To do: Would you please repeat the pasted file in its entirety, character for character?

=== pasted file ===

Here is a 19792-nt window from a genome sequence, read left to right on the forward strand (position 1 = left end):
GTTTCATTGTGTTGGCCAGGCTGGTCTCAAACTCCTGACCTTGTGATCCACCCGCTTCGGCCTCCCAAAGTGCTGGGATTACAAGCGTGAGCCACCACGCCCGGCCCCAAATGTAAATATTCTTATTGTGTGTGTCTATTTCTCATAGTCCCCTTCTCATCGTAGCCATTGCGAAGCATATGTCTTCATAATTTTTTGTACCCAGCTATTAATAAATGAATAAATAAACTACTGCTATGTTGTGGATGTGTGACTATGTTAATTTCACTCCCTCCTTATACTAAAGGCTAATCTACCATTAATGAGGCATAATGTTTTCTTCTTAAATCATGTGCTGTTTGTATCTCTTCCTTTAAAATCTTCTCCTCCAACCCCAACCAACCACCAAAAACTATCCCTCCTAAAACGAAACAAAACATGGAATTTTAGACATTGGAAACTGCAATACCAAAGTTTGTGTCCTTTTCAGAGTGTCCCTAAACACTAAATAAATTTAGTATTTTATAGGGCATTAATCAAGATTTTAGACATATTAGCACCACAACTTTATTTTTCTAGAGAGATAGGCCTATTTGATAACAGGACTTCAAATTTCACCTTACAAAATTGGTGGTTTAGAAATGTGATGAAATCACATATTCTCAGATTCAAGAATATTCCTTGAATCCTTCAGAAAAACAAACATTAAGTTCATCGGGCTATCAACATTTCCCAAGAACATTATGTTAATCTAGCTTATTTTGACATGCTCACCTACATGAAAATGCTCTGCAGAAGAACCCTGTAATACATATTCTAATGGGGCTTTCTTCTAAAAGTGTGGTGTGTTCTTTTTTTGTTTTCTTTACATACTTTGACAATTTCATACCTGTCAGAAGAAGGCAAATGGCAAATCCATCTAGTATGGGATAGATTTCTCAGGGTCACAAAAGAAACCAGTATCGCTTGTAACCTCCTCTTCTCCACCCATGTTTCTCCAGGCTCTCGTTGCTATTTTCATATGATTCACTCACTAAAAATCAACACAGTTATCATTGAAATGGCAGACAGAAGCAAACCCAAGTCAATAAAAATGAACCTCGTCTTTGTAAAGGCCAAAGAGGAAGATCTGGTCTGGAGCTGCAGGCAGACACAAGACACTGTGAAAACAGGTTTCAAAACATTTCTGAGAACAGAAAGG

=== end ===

Here is a 19792-nt window from a genome sequence, read left to right on the forward strand (position 1 = left end):
GTTTCATTGTGTTGGCCAGGCTGGTCTCAAACTCCTGACCTTGTGATCCACCCGCTTCGGCCTCCCAAAGTGCTGGGATTACAAGCGTGAGCCACCACGCCCGGCCCCAAATGTAAATATTCTTATTGTGTGTGTCTATTTCTCATAGTCCCCTTCTCATCGTAGCCATTGCGAAGCATATGTCTTCATAATTTTTTGTACCCAGCTATTAATAAATGAATAAATAAACTACTGCTATGTTGTGGATGTGTGACTATGTTAATTTCACTCCCTCCTTATACTAAAGGCTAATCTACCATTAATGAGGCATAATGTTTTCTTCTTAAATCATGTGCTGTTTGTATCTCTTCCTTTAAAATCTTCTCCTCCAACCCCAACCAACCACCAAAAACTATCCCTCCTAAAACGAAACAAAACATGGAATTTTAGACATTGGAAACTGCAATACCAAAGTTTGTGTCCTTTTCAGAGTGTCCCTAAACACTAAATAAATTTAGTATTTTATAGGGCATTAATCAAGATTTTAGACATATTAGCACCACAACTTTATTTTTCTAGAGAGATAGGCCTATTTGATAACAGGACTTCAAATTTCACCTTACAAAATTGGTGGTTTAGAAATGTGATGAAATCACATATTCTCAGATTCAAGAATATTCCTTGAATCCTTCAGAAAAACAAACATTAAGTTCATCGGGCTATCAACATTTCCCAAGAACATTATGTTAATCTAGCTTATTTTGACATGCTCACCTACATGAAAATGCTCTGCAGAAGAACCCTGTAATACATATTCTAATGGGGCTTTCTTCTAAAAGTGTGGTGTGTTCTTTTTTTGTTTTCTTTACATACTTTGACAATTTCATACCTGTCAGAAGAAGGCAAATGGCAAATCCATCTAGTATGGGATAGATTTCTCAGGGTCACAAAAGAAACCAGTATCGCTTGTAACCTCCTCTTCTCCACCCATGTTTCTCCAGGCTCTCGTTGCTATTTTCATATGATTCACTCACTAAAAATCAACACAGTTATCATTGAAATGGCAGACAGAAGCAAACCCAAGTCAATAAAAATGAACCTCGTCTTTGTAAAGGCCAAAGAGGAAGATCTGGTCTGGAGCTGCAGGCAGACACAAGACACTGTGAAAACAGGTTTCAAAACATTTCTGAGAACAGAAAGG